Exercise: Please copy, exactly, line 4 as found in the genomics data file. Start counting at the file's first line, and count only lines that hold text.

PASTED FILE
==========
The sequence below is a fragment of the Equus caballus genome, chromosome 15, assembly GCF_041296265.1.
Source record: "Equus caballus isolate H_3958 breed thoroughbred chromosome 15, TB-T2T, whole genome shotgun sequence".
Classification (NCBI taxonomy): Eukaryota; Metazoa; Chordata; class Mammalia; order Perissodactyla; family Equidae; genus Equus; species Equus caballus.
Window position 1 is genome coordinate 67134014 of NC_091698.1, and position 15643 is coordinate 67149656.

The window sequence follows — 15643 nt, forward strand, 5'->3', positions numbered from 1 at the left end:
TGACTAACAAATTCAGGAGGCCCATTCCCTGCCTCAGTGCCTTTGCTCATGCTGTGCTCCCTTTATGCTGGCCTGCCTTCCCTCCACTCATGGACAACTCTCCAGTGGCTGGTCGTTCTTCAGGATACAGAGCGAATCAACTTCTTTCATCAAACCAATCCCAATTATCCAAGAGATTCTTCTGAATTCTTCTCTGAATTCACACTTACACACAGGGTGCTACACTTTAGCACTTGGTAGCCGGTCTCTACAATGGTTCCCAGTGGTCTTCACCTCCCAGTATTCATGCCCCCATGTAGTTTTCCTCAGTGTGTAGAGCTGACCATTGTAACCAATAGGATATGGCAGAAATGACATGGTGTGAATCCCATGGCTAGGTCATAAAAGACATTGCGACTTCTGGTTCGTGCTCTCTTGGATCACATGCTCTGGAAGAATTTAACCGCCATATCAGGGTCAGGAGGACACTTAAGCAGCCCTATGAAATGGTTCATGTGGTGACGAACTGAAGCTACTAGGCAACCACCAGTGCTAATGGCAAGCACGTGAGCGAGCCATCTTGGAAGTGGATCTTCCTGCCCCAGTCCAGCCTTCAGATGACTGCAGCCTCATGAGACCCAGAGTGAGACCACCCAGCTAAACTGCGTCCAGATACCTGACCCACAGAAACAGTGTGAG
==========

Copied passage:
Window position 1 is genome coordinate 67134014 of NC_091698.1, and position 15643 is coordinate 67149656.